Education leadership is essential for the future of our students, school districts and the country at large. With the challenges that educators and administrators have dealt with due to COVID-19, many parents are asking what learning will look like for students in the future. While preparing for a safe and healthy environment for this fall, leaders should also be mindful that their communities want to see a vision beyond the current crisis.
How can we think beyond the immediate needs of educating during a pandemic to look towards a better future? In many cases the key is with a district facilities master plan. Master planning defines what facilities improvements are needed to support your curriculum delivery and student development goals. By its very nature, planning forces you to look beyond the current day to a time 5, 10 or even 20 years ahead. Planning now for a brighter future is an act of leadership and an exercise in hope.
Keep Education First
District facilities master planning is often driven by a particular need, possibly by deteriorating building conditions or enrollment changes. Sometimes it is driven by the goals defined in a district strategic plan. Regardless of the drivers, it is important to understand that good facilities master plans will have three major planning influences:
- Current facilities conditions,
- The number of students the district will serve, and
- The current curriculum and the desired future curriculum delivery methodology.
In recent years there has been a shift toward student-centered learning. Classrooms designed decades ago are not as accommodating to this style of learning. One of the first steps we recommend is to spend time with your staff to explore how curriculum delivery can be enhanced through improved facilities. That discussion should lead to the development of an educational vision. There are many ways to conduct visioning, but we prefer to use the Six Cs of Education Planning and Design.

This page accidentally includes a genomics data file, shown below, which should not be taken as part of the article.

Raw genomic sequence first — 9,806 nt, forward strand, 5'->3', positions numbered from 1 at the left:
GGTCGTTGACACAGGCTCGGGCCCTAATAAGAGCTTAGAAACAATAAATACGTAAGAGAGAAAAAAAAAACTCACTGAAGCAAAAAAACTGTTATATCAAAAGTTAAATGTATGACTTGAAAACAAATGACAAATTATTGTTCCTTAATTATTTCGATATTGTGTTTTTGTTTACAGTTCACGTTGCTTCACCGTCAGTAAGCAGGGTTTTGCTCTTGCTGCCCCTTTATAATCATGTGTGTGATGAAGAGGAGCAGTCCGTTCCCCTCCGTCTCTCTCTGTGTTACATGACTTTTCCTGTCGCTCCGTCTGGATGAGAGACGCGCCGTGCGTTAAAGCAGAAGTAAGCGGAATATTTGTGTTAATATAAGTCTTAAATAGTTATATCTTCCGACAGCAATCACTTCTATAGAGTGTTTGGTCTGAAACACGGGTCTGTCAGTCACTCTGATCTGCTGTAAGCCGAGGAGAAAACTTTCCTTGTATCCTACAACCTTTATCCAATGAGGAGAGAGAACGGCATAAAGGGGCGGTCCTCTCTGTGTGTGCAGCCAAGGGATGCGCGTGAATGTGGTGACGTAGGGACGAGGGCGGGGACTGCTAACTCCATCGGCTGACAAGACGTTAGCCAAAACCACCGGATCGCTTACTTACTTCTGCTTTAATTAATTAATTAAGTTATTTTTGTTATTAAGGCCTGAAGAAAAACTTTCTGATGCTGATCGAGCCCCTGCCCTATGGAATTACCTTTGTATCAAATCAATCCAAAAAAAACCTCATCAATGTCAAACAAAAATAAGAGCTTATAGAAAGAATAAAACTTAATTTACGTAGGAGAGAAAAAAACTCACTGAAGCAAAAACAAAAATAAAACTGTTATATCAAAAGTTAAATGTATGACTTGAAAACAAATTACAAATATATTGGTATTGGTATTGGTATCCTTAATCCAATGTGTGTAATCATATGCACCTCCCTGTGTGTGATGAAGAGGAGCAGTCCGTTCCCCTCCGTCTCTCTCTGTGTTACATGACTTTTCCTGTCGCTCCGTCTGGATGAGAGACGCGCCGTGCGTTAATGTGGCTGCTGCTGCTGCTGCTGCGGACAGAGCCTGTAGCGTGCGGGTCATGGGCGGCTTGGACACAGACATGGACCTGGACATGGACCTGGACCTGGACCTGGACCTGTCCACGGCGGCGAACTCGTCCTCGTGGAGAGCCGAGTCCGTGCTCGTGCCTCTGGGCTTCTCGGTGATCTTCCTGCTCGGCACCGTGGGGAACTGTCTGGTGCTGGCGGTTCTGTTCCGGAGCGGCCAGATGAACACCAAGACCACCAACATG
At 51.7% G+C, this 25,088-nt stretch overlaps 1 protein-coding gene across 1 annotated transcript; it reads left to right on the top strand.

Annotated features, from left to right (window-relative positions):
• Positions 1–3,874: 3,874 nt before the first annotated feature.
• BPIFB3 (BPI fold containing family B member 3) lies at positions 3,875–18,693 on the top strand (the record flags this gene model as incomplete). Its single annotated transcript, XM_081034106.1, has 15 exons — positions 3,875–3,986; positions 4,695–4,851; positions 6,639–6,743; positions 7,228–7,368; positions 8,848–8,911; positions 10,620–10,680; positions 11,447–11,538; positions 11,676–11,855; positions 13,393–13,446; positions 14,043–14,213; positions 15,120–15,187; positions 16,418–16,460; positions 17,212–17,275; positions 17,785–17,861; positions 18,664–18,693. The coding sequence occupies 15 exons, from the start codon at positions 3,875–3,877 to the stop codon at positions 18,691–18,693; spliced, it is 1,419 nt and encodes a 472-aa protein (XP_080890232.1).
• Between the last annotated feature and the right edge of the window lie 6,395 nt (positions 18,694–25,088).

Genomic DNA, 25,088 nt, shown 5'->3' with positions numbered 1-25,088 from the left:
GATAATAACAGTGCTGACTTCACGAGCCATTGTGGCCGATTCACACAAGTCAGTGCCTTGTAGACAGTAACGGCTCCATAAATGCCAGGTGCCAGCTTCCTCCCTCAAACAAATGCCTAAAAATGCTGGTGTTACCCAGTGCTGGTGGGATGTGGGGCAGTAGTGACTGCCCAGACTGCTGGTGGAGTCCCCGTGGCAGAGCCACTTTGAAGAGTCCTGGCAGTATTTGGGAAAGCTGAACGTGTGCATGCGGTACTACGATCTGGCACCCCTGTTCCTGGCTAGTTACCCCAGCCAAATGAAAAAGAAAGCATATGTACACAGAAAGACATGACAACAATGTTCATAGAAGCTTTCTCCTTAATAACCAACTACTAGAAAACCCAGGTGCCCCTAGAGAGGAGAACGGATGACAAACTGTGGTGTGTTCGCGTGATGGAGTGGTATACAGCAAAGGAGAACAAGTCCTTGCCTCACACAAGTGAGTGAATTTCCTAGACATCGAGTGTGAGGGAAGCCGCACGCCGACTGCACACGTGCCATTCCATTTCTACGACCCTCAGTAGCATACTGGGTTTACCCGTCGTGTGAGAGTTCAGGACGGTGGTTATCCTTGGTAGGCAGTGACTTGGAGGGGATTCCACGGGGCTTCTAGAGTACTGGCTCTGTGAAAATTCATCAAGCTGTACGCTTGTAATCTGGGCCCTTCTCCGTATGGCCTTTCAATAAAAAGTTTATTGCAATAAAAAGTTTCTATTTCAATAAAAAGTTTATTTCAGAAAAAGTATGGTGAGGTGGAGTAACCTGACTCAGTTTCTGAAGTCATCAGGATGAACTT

The Planning Journey
While the concept of district facilities master planning may seem daunting, it seems less so when viewing the process as a journey from “Here to There”. Along the way, there are four key steps where we Collect essential data, Connect with stakeholders, Create options and Complete the process with confidence, knowing this approach leads to smart solutions that communities will support.
While on the planning journey think about how your district can create an environment for success. Think about what success looks like for your students and community. Collect as much information as possible to uncover valuable insights about your facilities, your vision for educational delivery goals and your overall expectations. Once you’ve assessed the foundation of your district’s offerings, move forward by connecting with the community to gain valuable input, build consensus and begin prioritizing elements of the master plan.
While social distancing has kept most of us apart, with modern technology, master planning does not have to wait. Virtual visioning sessions, community engagement and public discussion can all occur from the comfort of our own homes. We’ve found that virtual community meetings tend to have higher attendance and participation than sessions previously held in person.
Put your Plans into Action
The goal should always be about getting better instead of getting back to normal. Strong leaders understand that their communities rely on them to listen, learn and lead them into the future. The first step is to begin creating the vision for how your schools can be better. Could your schools be safer? Could they provide more educational opportunities? Could they be a destination for the community? Answering these questions starts with a vision…and it continues with a plan.
Over the past few months, safety and hygiene practices have changed dramatically on construction sites. And despite the challenges presented by COVID-19, construction projects are steadily moving forward. Most of our remodel clients are eagerFull Article
Across the country businesses and communities are slowly reopening. The same may soon be true for schools, as districts weigh the pros and cons of conducting education in the fall. For school facilities teams, reopeningFull Article